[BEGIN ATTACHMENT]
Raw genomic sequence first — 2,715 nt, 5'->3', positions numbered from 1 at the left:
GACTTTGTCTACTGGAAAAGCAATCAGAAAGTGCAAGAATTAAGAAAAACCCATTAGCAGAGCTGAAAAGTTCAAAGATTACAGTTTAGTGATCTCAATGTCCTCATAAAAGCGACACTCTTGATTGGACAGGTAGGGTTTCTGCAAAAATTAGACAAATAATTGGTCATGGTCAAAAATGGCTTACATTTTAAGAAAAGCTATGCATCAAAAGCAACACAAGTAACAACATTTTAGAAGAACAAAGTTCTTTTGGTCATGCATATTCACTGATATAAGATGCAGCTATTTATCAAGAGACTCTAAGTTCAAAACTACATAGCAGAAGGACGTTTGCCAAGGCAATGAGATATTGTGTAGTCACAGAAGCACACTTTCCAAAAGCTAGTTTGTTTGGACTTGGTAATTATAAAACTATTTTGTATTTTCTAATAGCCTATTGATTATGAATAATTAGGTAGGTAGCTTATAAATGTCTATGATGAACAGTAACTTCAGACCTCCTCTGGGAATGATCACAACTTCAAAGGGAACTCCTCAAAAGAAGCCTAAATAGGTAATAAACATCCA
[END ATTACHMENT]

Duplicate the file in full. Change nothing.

Raw genomic sequence first — 2,715 nt, 5'->3', positions numbered from 1 at the left:
GACTTTGTCTACTGGAAAAGCAATCAGAAAGTGCAAGAATTAAGAAAAACCCATTAGCAGAGCTGAAAAGTTCAAAGATTACAGTTTAGTGATCTCAATGTCCTCATAAAAGCGACACTCTTGATTGGACAGGTAGGGTTTCTGCAAAAATTAGACAAATAATTGGTCATGGTCAAAAATGGCTTACATTTTAAGAAAAGCTATGCATCAAAAGCAACACAAGTAACAACATTTTAGAAGAACAAAGTTCTTTTGGTCATGCATATTCACTGATATAAGATGCAGCTATTTATCAAGAGACTCTAAGTTCAAAACTACATAGCAGAAGGACGTTTGCCAAGGCAATGAGATATTGTGTAGTCACAGAAGCACACTTTCCAAAAGCTAGTTTGTTTGGACTTGGTAATTATAAAACTATTTTGTATTTTCTAATAGCCTATTGATTATGAATAATTAGGTAGGTAGCTTATAAATGTCTATGATGAACAGTAACTTCAGACCTCCTCTGGGAATGATCACAACTTCAAAGGGAACTCCTCAAAAGAAGCCTAAATAGGTAATAAACATCCA